Natalie Vanderbeck, a Grades K-5 teacher at George Nettels Elementary School in Pittsburg, KS, also found in her after-school program that Code Cube is super user-friendly for students and facilitators of all ability levels. Because of its minimal hardware, it’s perfect for individual use, and it’s nowhere near as intimidating or as time-consuming as coding and manipulating a whole robotics set.

Like Oliver, Vanderbeck’s class was able to see the results of their code within minutes of opening the box. “The app is so easy to use that students just jump right in,” she said. She even mentioned that all her students — who had a range of academic levels and knowledge of technology — found success with Code Cube. According to Vanderbeck, the customizable display helps students “connect to their interests and, in turn, connect their interest to coding.”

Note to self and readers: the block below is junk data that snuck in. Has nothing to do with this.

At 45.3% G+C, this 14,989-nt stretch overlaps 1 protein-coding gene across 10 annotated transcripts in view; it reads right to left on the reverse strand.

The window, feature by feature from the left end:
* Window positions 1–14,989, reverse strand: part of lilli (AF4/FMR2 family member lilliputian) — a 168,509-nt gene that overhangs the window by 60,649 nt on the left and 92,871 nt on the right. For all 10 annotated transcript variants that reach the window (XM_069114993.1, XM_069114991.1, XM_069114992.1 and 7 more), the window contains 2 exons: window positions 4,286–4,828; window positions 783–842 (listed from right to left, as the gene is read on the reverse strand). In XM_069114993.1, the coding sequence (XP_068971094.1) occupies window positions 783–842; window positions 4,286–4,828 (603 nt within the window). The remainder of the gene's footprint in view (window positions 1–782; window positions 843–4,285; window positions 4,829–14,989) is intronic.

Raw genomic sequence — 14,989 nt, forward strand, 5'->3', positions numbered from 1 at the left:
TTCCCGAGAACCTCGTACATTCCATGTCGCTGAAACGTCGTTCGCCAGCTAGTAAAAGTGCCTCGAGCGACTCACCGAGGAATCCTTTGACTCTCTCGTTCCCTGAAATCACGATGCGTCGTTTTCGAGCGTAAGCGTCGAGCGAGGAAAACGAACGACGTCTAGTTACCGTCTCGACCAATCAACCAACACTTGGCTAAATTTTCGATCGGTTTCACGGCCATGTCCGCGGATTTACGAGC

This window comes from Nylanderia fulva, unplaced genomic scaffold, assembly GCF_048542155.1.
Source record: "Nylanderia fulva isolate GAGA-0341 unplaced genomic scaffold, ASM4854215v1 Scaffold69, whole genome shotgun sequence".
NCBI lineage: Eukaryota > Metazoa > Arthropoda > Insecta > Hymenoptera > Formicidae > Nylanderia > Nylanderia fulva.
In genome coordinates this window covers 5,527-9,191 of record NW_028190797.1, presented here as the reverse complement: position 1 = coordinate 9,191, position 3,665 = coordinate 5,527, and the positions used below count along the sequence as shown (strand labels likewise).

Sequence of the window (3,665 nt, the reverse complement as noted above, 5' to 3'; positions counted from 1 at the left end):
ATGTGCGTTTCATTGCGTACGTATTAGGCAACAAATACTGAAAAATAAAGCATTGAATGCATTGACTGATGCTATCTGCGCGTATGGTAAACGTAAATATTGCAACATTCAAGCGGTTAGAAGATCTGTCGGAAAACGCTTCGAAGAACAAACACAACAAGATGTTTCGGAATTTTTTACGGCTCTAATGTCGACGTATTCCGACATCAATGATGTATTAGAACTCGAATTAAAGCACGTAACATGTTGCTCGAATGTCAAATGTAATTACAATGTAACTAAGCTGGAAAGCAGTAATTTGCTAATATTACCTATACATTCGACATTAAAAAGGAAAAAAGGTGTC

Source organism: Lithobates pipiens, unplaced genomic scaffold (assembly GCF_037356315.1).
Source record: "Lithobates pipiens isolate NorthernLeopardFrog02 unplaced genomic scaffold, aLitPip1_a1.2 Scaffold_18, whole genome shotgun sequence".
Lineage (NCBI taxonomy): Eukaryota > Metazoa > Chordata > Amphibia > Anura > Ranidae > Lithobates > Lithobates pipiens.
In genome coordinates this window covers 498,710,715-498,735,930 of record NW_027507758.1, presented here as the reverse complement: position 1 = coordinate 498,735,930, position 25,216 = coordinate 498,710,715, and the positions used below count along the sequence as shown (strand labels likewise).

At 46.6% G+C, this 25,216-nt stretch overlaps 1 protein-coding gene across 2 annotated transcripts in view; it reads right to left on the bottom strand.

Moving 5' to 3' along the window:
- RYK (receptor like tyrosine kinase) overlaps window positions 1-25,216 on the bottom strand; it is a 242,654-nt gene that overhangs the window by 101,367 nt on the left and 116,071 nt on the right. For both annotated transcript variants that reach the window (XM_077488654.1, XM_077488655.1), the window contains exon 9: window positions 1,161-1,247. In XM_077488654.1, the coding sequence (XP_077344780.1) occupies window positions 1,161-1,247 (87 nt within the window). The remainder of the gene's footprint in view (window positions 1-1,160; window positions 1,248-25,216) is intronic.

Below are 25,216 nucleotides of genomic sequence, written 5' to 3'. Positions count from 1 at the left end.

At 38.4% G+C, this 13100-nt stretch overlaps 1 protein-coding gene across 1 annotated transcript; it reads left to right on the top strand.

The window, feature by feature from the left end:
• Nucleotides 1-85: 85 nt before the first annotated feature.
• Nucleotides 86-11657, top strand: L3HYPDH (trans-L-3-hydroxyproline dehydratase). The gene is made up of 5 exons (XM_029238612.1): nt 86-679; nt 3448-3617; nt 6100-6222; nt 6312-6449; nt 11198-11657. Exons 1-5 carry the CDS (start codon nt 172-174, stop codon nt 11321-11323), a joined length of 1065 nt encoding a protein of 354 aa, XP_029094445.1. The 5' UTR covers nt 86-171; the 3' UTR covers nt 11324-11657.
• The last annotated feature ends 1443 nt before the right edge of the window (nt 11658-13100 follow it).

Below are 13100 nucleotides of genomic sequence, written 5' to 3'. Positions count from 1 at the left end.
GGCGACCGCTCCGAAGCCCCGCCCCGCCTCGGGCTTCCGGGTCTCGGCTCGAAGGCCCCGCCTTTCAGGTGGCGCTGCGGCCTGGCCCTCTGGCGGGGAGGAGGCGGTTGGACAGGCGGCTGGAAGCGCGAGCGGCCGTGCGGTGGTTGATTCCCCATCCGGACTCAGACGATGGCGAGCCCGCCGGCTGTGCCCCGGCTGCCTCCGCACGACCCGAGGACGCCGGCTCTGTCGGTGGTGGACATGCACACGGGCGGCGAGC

Photo courtesy of Natalie Vanderbeck.

Teachers who already have a strong knowledge base of coding concepts will find it a snap to come up with a multitude of real world and classroom applications for Code Cube. And, on the flip side, teachers who struggle with coding and other STEM concepts can rely on the teacher’s guide (which can be downloaded for free) to provide guidance and instruction as well as standard correlations to ISTE, NGSS, and Common Core. This guide is especially handy as it has vocabulary words and open-ended challenges in addition to explicit instructions for 10 base activities. Videos corresponding to the guide are also available, which provide yet another resource to ensure student success.

Preparing Students for the 2030 Workforce

The 2030 workforce is in elementary school today. These students are absolutely immersed in the digital world. Consider how Google and Alexa operate their bedroom lights and tell them stories, the Internet can answer any question relevant to their childlike mind within a fraction of a second, and games are merely at their fingertips. Now, the digital world houses so much of their schooling too. While the tech of the future becomes the tech of today, young children have innumerable opportunities to push beyond the boundaries of instant gratification.